Amid spreading protests, the Egyptian government has taken the incredible step of shutting down all communications. Only a handful of web connections, including those to the nation’s stock exchange, remained up and running.
It’s an astonishing move, and one that seems almost unimaginable for a nation that not only has a relatively strong Internet economy but also relies on its connections to the rest of the world.
But how did the government actually do it? Is there a big kill switch inside Egyptian President Hosni Mubarak’s office? Do physical cables have to be destroyed? Can a lockdown like this work?
Plenty of nations place limitations on communications, sometimes very severe ones. But there are only a few examples of regimes shutting down communications entirely — Burma’s military leaders notably cut connectivity during the protests of 2007, and Nepal did a similar thing after the king took control of the government in 2005 as part of his battle against insurgents. Local Chinese authorities have also conducted similar, short-lived blockades.
The OpenNet Initiative has outlined two methods by which most nations could enact such shutdowns. Essentially, officials can either close down the routers which direct traffic over the border — hermetically sealing the country from outsiders — or go further down the chain and switch off routers at individual ISPs to prevent access for most users inside.
In its report on the Burmese crackdown, ONI suggests the junta used the second option, something made easier because it owns the only two Internet service providers in the country.
The Burmese Autonomous System (AS), which, like any other AS, is composed of several hierarchies of routers and provides the Internet infrastructure in-country. A switch off could therefore be conducted at the top by shutting off the border router(s), or a bottom up approach could be followed by first shutting down routers located a few hops deeper inside the AS.
A high-level traffic analysis of the logs of NTP (Network Time Protocol) servers indicates that the border routers corresponding to the two ISPs were not turned off suddenly. Rather, our analysis indicates that this was a gradual process.
While things aren’t clear yet, this doesn’t look like the pattern seen in Egypt, where the first indications of Internet censorship came earlier this week with the blockades against Twitter and Facebook, but when access disappeared, it disappeared fast, with 90 percent of connections dropping in an instant.
Analysis by Renesys, an Internet monitoring body, indicates the shutdown across the nation’s major Internet service providers was at precisely the same time, 12:34 a.m. EET (22:34 UTC):
Renesys observed the virtually simultaneous withdrawal of all routes to Egyptian networks in the Internet’s global routing table … The Egyptian government’s actions tonight have essentially wiped their country from the global map.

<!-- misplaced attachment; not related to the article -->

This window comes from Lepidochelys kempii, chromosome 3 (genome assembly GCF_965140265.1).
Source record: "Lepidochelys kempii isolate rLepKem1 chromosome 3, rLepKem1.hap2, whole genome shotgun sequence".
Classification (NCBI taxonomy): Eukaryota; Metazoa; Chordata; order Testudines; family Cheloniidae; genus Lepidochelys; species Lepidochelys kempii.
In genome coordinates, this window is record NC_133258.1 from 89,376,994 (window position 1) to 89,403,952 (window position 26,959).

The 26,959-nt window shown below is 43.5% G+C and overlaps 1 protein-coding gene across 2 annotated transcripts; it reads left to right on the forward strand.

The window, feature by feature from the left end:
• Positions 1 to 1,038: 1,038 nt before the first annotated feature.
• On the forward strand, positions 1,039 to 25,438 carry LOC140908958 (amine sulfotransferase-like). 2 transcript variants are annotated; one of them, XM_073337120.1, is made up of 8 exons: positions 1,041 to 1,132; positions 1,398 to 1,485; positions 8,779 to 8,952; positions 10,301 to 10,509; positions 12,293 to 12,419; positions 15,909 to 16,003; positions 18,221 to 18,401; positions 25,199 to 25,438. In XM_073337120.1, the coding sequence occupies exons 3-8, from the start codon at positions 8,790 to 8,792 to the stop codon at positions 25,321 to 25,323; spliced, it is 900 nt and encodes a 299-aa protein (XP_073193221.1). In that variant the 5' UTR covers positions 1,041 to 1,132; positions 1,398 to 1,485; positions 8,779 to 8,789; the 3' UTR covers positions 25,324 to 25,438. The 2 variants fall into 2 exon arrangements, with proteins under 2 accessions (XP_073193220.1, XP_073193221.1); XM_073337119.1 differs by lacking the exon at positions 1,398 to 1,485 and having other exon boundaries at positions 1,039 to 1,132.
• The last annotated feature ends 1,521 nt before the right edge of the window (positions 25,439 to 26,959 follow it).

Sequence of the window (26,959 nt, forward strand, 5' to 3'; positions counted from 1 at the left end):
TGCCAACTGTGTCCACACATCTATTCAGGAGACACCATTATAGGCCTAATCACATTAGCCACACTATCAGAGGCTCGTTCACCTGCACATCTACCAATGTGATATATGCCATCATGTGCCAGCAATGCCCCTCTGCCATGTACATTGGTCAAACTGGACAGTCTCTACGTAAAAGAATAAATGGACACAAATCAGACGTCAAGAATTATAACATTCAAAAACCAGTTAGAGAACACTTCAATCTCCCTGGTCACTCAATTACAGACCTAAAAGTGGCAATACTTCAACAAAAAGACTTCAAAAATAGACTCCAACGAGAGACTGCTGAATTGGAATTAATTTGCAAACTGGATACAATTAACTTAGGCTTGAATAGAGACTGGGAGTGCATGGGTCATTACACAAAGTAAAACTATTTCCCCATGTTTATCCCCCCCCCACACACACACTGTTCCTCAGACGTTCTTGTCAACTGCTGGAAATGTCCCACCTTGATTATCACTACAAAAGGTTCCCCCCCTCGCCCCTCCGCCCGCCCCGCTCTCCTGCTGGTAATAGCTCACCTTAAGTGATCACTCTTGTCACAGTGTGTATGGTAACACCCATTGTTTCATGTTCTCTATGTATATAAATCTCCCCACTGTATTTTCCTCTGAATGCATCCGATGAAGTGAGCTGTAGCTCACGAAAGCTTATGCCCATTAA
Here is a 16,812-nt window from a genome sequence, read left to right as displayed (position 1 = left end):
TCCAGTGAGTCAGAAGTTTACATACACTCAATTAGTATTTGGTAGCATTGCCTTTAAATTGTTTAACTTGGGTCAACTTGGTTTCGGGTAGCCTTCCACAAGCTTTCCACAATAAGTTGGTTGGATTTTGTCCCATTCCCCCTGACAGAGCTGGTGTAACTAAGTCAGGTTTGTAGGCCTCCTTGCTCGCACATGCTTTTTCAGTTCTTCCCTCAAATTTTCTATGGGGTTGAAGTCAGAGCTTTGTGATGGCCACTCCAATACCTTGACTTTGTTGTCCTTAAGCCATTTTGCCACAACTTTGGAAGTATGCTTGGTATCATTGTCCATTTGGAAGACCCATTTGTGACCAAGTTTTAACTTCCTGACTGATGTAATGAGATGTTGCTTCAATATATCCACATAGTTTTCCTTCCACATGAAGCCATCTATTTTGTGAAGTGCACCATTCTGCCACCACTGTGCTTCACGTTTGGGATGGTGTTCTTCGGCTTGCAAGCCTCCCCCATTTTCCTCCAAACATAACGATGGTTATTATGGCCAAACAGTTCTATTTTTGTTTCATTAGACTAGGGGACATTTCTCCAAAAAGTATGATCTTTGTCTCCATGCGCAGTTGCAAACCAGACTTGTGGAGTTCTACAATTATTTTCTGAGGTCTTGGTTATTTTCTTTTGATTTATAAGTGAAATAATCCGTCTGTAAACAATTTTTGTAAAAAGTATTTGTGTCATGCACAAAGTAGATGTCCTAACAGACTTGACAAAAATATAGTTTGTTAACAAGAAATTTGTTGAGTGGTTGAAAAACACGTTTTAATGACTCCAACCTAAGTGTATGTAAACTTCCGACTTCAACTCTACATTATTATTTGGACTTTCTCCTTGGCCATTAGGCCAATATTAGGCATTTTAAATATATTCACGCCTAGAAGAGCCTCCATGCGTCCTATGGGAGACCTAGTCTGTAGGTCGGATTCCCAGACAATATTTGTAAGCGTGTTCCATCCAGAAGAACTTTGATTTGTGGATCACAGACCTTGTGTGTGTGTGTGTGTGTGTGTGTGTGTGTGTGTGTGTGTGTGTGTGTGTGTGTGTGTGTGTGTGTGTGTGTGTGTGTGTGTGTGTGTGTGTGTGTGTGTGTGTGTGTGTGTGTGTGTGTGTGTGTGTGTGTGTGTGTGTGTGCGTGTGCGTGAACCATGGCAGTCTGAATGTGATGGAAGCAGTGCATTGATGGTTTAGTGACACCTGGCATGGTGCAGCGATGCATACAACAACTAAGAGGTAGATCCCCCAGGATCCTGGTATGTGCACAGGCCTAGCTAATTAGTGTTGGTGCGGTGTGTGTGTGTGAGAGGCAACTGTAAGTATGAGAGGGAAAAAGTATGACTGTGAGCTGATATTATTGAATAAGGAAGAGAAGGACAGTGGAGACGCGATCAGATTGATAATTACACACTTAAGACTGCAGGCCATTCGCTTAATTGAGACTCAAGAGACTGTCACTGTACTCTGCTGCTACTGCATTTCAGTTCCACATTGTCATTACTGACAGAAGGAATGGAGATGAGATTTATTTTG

Instead, the signs are that the Egyptian authorities have taken a very careful and well-planned method to screen off Internet addresses at every level, from users inside the country trying to get out and from the rest of the world trying to get in.
“It looks like they’re taking action at two levels,” Rik Ferguson of Trend Micro told me. “First at the DNS level, so any attempt to resolve any address in .eg will fail — but also, in case you’re trying to get directly to an address, they are also using the Border Gateway Protocol, the system through which ISPs advertise their Internet protocol addresses to the network. Many ISPs have basically stopped advertising any internet addresses at all.”
Essentially, we’re talking about a system that no longer knows where anything is. Outsiders can’t find Egyptian websites, and insiders can’t find anything at all. It’s as if the postal system suddenly erased every address inside America — and forgot that it was even called America in the first place.
A complete border shutdown might have been easier, but Egypt has made sure that there should be no downstream impact, no loss of traffic in countries further down the cables. That will ease the diplomatic and economic pressure from other nations, and make it harder for protesters inside the country to get information in and out.
Ferguson suggests that, if nothing else, the methods used by the Egyptian government prove how fragile digital communication really is.
“What struck me most is that we’ve been extolling the virtues of the Internet for democracy and free speech, but an incident like this demonstrates how easy it is — particularly in a country where there’s a high level of governmental control — to just switch this access off.”